Editors’ comment: Amnesty award for our Hidden Homeless campaign is dedicated to all who told us their stories

Investigations journalist Emma Youle and Gazette editor Ramzy Alwakeel with the Amnesty award for Em

Investigations journalist Emma Youle and Gazette editor Ramzy Alwakeel with the Amnesty award for Emma's Hidden Homeless campaign. Picture: Emily Mudie/Amnesty UK - Credit: Emily Mudie/Amnesty UK

Proud editor alert. On Wednesday last week the brilliant Emma Youle won an Amnesty media award for her (and our) Hidden Homeless campaign.

Clean, safe, secure housing is a human right and the judging panel recognised that. Emma was commended, rightly, for her powerful interviews, her incisive questioning and her use of FOI requests to gather the data that underpinned our original series last year. She probably wouldn’t say it, so I will: she was a worthy winner and I was honoured to share the stage as she collected the award.

But minutes later we were brought back down to earth with a thud as we watched the shortlisted entries in the other categories. Human trafficking. Street homelessness. Migrants drowning in dinghies as they fled war-torn countries with their tiny children. International drug gangs. The torture of ethnic minorities and gay people. The list went on and I felt more and more pathetic and powerless in the face of how absolutely screwed our world seems to be.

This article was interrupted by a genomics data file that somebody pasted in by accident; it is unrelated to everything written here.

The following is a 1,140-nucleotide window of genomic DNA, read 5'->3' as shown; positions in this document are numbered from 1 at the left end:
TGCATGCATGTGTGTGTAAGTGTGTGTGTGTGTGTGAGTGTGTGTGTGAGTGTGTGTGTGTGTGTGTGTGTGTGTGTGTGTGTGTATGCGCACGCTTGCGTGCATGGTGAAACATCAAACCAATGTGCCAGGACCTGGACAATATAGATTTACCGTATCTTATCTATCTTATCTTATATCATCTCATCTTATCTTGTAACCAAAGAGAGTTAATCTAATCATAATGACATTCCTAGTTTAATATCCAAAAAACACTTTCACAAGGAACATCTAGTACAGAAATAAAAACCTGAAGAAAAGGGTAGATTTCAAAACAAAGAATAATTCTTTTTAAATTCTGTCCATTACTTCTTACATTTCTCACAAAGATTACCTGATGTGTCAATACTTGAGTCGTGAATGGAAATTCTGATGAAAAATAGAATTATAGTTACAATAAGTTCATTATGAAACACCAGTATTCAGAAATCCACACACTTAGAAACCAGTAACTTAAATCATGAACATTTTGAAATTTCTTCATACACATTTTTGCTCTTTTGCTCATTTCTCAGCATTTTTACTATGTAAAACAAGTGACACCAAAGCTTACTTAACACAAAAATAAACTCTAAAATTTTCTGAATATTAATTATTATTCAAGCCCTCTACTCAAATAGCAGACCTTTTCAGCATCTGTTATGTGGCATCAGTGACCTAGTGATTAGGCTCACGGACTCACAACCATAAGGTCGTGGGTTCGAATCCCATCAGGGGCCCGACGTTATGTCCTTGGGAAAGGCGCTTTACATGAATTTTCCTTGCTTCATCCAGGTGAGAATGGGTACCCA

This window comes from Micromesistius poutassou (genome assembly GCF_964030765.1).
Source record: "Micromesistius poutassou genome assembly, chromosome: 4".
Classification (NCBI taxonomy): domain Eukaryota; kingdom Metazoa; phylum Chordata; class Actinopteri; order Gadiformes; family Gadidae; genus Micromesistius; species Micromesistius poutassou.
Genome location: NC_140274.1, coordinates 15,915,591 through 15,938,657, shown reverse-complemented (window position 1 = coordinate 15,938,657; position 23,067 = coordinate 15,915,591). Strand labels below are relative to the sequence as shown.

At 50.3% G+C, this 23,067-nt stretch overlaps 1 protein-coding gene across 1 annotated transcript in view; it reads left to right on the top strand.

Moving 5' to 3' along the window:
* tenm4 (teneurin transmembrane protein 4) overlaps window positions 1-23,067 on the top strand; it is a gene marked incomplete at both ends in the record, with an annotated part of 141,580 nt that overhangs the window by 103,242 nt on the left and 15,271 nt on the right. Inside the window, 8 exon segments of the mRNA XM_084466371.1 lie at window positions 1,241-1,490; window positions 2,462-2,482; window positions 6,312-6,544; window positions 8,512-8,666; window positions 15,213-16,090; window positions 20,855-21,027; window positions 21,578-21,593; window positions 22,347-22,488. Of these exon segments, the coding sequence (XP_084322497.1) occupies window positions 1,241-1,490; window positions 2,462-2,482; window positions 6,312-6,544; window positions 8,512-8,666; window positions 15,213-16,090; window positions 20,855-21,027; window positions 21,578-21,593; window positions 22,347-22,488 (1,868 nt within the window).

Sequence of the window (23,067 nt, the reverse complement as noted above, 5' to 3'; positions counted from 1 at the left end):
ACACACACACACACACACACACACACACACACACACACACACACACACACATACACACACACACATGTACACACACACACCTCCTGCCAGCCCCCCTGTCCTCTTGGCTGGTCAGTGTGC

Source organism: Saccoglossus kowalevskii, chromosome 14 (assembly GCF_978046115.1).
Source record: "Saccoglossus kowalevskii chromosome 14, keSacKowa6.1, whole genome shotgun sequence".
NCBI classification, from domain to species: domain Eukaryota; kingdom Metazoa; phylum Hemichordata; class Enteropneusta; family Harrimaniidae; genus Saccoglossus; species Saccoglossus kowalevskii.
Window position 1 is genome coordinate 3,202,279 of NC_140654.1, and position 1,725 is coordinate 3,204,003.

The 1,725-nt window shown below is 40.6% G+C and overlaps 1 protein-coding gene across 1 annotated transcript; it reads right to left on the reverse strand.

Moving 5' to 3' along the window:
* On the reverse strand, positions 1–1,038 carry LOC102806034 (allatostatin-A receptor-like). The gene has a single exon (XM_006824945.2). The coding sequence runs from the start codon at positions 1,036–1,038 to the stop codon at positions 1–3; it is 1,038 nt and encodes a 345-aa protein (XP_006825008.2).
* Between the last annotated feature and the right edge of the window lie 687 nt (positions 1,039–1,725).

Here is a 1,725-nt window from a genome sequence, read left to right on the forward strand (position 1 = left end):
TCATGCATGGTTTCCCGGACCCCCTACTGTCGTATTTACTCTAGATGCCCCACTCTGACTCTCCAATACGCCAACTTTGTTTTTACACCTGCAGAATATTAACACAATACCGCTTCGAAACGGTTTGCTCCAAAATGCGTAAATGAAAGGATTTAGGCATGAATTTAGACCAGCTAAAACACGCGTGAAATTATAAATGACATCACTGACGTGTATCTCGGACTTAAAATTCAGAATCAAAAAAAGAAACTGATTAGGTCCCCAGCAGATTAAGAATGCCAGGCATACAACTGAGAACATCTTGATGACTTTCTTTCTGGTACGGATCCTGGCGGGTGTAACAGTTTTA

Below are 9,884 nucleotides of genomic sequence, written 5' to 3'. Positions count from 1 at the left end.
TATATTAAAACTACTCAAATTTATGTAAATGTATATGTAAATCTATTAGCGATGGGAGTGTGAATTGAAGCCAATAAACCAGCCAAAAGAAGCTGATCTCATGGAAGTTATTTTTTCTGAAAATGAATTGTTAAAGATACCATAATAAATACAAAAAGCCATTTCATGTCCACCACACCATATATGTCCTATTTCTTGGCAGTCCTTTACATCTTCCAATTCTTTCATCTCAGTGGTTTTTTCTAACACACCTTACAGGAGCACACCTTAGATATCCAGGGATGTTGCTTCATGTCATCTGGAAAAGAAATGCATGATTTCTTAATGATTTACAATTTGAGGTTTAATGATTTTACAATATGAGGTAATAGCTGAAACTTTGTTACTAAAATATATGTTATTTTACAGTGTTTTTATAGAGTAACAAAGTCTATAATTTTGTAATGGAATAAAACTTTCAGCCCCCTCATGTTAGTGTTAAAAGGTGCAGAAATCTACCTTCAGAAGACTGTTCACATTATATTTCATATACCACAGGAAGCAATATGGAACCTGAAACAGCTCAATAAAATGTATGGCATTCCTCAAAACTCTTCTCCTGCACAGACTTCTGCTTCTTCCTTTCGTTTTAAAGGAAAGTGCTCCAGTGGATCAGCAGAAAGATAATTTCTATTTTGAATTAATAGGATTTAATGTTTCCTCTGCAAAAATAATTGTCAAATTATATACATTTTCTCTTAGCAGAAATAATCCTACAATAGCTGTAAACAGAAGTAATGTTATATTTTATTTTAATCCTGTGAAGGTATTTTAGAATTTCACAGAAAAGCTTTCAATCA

Halfway through the evening it got grimmer still: inside the programme were lists of all the journalists across the world who have been killed or imprisoned for doing their jobs. Our colleagues.

They believed journalism was worth putting themselves at risk for; the very least we owe them is to make the most of the safety we are fortunate to enjoy. We might annoy press officers from time to time, but no one is gunning for us.

And so we carry on: with the paper and with the Hidden Homeless campaign itself. The real heroes behind our award are the people in temporary accommodation who bravely told us their stories.

Today, we are appealing for more of them – of you – to come forward, this time to our new Facebook group. Can you help us?